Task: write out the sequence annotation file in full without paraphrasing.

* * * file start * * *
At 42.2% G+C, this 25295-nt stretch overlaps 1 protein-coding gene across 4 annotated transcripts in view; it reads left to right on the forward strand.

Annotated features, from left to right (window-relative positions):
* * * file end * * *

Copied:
At 42.2% G+C, this 25295-nt stretch overlaps 1 protein-coding gene across 4 annotated transcripts in view; it reads left to right on the forward strand.

Annotated features, from left to right (window-relative positions):